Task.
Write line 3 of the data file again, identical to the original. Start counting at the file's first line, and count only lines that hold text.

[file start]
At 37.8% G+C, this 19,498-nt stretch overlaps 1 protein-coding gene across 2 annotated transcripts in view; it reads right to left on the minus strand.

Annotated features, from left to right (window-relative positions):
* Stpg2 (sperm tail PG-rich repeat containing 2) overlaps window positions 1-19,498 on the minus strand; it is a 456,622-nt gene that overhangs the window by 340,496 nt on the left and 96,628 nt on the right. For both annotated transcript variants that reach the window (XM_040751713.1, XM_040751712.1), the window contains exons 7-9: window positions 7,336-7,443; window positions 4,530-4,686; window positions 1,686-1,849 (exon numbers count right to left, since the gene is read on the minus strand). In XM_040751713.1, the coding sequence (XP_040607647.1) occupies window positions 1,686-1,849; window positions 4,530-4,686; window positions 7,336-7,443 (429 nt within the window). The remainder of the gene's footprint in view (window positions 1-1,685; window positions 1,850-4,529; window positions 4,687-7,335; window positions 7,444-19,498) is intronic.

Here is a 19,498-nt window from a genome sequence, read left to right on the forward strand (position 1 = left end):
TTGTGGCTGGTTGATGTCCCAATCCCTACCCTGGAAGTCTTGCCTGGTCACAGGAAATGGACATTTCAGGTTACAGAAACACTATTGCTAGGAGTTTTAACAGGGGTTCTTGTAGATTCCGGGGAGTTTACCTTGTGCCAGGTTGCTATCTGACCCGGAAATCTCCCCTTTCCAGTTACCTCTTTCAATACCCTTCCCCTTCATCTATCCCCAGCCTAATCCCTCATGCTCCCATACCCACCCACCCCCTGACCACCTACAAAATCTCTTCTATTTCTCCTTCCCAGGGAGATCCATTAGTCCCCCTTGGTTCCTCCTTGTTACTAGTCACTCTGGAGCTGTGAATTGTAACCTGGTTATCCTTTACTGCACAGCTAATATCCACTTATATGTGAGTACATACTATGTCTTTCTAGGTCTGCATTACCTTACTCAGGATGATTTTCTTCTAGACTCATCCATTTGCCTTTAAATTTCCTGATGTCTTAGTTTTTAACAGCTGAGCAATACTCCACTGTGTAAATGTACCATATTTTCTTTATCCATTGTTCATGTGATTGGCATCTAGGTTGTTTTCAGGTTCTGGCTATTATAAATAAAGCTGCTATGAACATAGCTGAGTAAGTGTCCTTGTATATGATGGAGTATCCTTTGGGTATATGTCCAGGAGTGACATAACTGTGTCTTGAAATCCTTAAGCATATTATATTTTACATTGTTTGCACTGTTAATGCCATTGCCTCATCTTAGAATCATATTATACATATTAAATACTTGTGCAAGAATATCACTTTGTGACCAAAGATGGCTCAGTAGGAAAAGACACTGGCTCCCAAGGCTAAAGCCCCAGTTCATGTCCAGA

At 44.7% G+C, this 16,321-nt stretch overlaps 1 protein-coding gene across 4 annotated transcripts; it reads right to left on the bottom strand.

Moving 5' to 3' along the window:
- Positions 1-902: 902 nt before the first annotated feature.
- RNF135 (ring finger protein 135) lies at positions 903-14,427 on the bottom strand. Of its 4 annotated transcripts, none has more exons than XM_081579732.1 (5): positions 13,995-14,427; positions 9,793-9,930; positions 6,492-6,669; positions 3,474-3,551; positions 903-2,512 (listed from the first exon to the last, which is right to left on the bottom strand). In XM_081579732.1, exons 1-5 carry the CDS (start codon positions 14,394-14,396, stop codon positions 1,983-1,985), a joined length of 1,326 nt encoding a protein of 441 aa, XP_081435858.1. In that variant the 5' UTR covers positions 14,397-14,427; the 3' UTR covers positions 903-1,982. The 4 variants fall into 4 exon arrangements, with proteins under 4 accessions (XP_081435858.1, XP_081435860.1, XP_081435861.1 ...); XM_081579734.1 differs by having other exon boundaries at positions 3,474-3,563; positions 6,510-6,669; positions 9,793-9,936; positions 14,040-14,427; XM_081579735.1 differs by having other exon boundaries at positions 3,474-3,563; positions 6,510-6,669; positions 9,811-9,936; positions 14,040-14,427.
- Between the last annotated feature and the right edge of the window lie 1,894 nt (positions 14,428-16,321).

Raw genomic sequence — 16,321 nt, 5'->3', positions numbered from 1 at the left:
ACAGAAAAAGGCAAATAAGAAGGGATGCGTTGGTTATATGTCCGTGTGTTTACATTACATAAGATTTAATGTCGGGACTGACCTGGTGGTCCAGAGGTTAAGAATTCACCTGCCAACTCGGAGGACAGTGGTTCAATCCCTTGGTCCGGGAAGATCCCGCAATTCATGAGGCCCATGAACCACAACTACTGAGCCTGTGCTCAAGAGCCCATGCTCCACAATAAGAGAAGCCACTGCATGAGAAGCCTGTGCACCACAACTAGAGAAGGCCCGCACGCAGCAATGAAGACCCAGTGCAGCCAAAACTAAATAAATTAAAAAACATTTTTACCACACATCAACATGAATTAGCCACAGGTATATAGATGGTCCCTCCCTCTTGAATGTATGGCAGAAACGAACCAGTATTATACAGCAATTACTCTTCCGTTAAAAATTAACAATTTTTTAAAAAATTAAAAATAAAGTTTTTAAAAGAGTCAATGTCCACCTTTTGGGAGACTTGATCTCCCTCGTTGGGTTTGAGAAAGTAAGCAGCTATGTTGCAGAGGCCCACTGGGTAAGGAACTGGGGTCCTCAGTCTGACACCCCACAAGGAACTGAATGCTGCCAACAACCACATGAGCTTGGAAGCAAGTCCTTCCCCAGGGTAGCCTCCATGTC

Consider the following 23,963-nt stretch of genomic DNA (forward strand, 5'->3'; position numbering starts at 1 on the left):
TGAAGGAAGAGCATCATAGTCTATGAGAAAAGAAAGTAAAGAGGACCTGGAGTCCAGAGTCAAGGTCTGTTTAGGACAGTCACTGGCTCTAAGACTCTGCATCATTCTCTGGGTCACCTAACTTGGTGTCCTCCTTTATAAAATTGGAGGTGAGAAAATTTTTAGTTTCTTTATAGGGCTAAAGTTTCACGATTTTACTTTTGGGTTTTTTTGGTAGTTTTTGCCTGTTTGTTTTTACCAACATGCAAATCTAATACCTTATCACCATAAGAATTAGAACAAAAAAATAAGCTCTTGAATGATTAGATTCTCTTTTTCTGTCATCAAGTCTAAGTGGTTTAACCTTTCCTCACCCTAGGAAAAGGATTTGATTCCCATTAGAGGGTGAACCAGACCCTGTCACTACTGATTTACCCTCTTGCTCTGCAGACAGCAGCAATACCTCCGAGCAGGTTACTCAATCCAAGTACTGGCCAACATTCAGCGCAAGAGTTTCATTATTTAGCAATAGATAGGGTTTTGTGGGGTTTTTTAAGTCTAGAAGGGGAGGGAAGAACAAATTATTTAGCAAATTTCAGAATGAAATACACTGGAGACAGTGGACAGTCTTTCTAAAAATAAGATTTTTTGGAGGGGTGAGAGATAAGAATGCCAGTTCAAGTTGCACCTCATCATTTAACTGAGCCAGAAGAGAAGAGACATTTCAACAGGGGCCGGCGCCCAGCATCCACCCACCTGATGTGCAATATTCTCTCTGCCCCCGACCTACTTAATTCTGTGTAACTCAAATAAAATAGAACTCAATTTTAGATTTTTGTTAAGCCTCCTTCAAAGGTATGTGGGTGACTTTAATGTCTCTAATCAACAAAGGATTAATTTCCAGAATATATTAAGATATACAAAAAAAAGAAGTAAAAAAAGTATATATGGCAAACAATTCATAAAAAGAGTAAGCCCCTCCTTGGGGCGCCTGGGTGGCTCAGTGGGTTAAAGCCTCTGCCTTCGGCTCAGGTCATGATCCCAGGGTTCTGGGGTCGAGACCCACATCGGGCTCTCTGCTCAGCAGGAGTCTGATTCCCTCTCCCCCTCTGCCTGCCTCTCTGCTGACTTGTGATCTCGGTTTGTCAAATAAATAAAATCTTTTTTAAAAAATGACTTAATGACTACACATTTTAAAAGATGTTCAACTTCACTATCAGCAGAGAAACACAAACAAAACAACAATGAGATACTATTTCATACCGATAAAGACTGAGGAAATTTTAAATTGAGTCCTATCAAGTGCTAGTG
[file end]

* Stpg2 (sperm tail PG-rich repeat containing 2) overlaps window positions 1-19,498 on the minus strand; it is a 456,622-nt gene that overhangs the window by 340,496 nt on the left and 96,628 nt on the right. For both annotated transcript variants that reach the window (XM_040751713.1, XM_040751712.1), the window contains exons 7-9: window positions 7,336-7,443; window positions 4,530-4,686; window positions 1,686-1,849 (exon numbers count right to left, since the gene is read on the minus strand). In XM_040751713.1, the coding sequence (XP_040607647.1) occupies window positions 1,686-1,849; window positions 4,530-4,686; window positions 7,336-7,443 (429 nt within the window). The remainder of the gene's footprint in view (window positions 1-1,685; window positions 1,850-4,529; window positions 4,687-7,335; window positions 7,444-19,498) is intronic.